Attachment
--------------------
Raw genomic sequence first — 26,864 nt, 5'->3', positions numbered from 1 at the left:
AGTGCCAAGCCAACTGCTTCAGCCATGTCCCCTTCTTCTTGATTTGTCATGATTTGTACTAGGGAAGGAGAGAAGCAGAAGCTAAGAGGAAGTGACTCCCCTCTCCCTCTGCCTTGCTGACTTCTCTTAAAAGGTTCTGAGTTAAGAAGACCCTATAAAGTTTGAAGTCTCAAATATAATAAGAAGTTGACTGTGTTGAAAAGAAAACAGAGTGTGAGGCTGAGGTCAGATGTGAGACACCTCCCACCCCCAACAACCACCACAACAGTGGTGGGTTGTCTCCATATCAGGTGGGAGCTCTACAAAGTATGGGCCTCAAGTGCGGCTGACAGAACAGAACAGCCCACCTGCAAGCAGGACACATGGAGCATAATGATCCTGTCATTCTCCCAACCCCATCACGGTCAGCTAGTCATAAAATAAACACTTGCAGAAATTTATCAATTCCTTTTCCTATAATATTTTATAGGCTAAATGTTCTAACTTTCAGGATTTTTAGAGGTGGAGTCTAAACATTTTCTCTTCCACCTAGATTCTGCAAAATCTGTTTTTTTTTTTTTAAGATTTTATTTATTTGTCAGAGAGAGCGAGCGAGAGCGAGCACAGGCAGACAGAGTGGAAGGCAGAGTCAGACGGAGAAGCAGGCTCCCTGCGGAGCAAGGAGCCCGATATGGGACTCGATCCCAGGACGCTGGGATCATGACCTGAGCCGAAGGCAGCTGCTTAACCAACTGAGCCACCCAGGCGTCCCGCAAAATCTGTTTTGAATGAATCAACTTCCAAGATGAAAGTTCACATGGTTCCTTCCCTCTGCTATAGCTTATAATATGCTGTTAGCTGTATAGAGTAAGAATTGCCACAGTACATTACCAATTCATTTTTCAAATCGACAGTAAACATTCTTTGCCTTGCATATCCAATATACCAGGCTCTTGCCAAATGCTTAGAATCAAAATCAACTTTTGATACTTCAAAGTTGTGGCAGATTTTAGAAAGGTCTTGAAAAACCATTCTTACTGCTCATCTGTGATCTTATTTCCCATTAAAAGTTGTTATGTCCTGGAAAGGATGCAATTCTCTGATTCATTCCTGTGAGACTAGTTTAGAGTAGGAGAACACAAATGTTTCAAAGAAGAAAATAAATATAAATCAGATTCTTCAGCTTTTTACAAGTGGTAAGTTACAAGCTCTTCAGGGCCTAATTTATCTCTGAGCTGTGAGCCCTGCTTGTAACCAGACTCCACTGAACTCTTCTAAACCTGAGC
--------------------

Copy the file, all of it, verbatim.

Raw genomic sequence first — 26,864 nt, 5'->3', positions numbered from 1 at the left:
AGTGCCAAGCCAACTGCTTCAGCCATGTCCCCTTCTTCTTGATTTGTCATGATTTGTACTAGGGAAGGAGAGAAGCAGAAGCTAAGAGGAAGTGACTCCCCTCTCCCTCTGCCTTGCTGACTTCTCTTAAAAGGTTCTGAGTTAAGAAGACCCTATAAAGTTTGAAGTCTCAAATATAATAAGAAGTTGACTGTGTTGAAAAGAAAACAGAGTGTGAGGCTGAGGTCAGATGTGAGACACCTCCCACCCCCAACAACCACCACAACAGTGGTGGGTTGTCTCCATATCAGGTGGGAGCTCTACAAAGTATGGGCCTCAAGTGCGGCTGACAGAACAGAACAGCCCACCTGCAAGCAGGACACATGGAGCATAATGATCCTGTCATTCTCCCAACCCCATCACGGTCAGCTAGTCATAAAATAAACACTTGCAGAAATTTATCAATTCCTTTTCCTATAATATTTTATAGGCTAAATGTTCTAACTTTCAGGATTTTTAGAGGTGGAGTCTAAACATTTTCTCTTCCACCTAGATTCTGCAAAATCTGTTTTTTTTTTTTTAAGATTTTATTTATTTGTCAGAGAGAGCGAGCGAGAGCGAGCACAGGCAGACAGAGTGGAAGGCAGAGTCAGACGGAGAAGCAGGCTCCCTGCGGAGCAAGGAGCCCGATATGGGACTCGATCCCAGGACGCTGGGATCATGACCTGAGCCGAAGGCAGCTGCTTAACCAACTGAGCCACCCAGGCGTCCCGCAAAATCTGTTTTGAATGAATCAACTTCCAAGATGAAAGTTCACATGGTTCCTTCCCTCTGCTATAGCTTATAATATGCTGTTAGCTGTATAGAGTAAGAATTGCCACAGTACATTACCAATTCATTTTTCAAATCGACAGTAAACATTCTTTGCCTTGCATATCCAATATACCAGGCTCTTGCCAAATGCTTAGAATCAAAATCAACTTTTGATACTTCAAAGTTGTGGCAGATTTTAGAAAGGTCTTGAAAAACCATTCTTACTGCTCATCTGTGATCTTATTTCCCATTAAAAGTTGTTATGTCCTGGAAAGGATGCAATTCTCTGATTCATTCCTGTGAGACTAGTTTAGAGTAGGAGAACACAAATGTTTCAAAGAAGAAAATAAATATAAATCAGATTCTTCAGCTTTTTACAAGTGGTAAGTTACAAGCTCTTCAGGGCCTAATTTATCTCTGAGCTGTGAGCCCTGCTTGTAACCAGACTCCACTGAACTCTTCTAAACCTGAGC